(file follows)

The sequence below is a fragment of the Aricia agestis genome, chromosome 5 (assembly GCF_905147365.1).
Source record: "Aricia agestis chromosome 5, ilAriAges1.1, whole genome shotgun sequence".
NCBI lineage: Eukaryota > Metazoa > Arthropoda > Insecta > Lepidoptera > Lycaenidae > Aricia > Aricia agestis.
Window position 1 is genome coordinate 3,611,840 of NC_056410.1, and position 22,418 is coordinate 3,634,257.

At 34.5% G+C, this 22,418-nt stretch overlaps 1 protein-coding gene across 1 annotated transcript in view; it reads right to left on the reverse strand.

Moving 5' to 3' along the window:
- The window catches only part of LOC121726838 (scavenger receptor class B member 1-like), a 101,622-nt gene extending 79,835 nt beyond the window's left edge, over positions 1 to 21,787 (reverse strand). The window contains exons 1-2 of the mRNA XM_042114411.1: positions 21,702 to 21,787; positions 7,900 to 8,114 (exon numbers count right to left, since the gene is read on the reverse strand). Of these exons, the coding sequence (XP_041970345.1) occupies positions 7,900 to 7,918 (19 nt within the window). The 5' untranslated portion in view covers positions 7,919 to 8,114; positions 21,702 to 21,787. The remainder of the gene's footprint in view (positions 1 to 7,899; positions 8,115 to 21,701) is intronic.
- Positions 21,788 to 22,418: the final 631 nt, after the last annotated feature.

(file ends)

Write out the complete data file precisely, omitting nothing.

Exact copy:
The sequence below is a fragment of the Aricia agestis genome, chromosome 5 (assembly GCF_905147365.1).
Source record: "Aricia agestis chromosome 5, ilAriAges1.1, whole genome shotgun sequence".
NCBI lineage: Eukaryota > Metazoa > Arthropoda > Insecta > Lepidoptera > Lycaenidae > Aricia > Aricia agestis.
Window position 1 is genome coordinate 3,611,840 of NC_056410.1, and position 22,418 is coordinate 3,634,257.

At 34.5% G+C, this 22,418-nt stretch overlaps 1 protein-coding gene across 1 annotated transcript in view; it reads right to left on the reverse strand.

Moving 5' to 3' along the window:
- The window catches only part of LOC121726838 (scavenger receptor class B member 1-like), a 101,622-nt gene extending 79,835 nt beyond the window's left edge, over positions 1 to 21,787 (reverse strand). The window contains exons 1-2 of the mRNA XM_042114411.1: positions 21,702 to 21,787; positions 7,900 to 8,114 (exon numbers count right to left, since the gene is read on the reverse strand). Of these exons, the coding sequence (XP_041970345.1) occupies positions 7,900 to 7,918 (19 nt within the window). The 5' untranslated portion in view covers positions 7,919 to 8,114; positions 21,702 to 21,787. The remainder of the gene's footprint in view (positions 1 to 7,899; positions 8,115 to 21,701) is intronic.
- Positions 21,788 to 22,418: the final 631 nt, after the last annotated feature.